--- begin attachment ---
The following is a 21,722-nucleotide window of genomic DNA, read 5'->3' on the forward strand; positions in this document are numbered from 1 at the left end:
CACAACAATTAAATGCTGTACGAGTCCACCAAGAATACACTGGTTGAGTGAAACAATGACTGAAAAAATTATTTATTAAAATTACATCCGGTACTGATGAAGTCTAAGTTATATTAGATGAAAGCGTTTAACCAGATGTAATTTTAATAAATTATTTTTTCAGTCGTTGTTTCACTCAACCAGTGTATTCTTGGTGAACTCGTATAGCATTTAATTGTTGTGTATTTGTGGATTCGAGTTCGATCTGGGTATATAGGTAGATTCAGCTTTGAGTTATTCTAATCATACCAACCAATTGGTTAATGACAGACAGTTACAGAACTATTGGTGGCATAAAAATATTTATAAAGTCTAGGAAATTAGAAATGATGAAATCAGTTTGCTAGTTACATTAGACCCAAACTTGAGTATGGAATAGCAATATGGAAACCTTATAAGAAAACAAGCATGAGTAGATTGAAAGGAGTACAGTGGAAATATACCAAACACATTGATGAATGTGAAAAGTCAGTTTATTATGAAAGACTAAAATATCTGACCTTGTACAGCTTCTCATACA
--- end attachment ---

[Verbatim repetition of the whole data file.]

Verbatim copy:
The following is a 21,722-nucleotide window of genomic DNA, read 5'->3' on the forward strand; positions in this document are numbered from 1 at the left end:
CACAACAATTAAATGCTGTACGAGTCCACCAAGAATACACTGGTTGAGTGAAACAATGACTGAAAAAATTATTTATTAAAATTACATCCGGTACTGATGAAGTCTAAGTTATATTAGATGAAAGCGTTTAACCAGATGTAATTTTAATAAATTATTTTTTCAGTCGTTGTTTCACTCAACCAGTGTATTCTTGGTGAACTCGTATAGCATTTAATTGTTGTGTATTTGTGGATTCGAGTTCGATCTGGGTATATAGGTAGATTCAGCTTTGAGTTATTCTAATCATACCAACCAATTGGTTAATGACAGACAGTTACAGAACTATTGGTGGCATAAAAATATTTATAAAGTCTAGGAAATTAGAAATGATGAAATCAGTTTGCTAGTTACATTAGACCCAAACTTGAGTATGGAATAGCAATATGGAAACCTTATAAGAAAACAAGCATGAGTAGATTGAAAGGAGTACAGTGGAAATATACCAAACACATTGATGAATGTGAAAAGTCAGTTTATTATGAAAGACTAAAATATCTGACCTTGTACAGCTTCTCATACA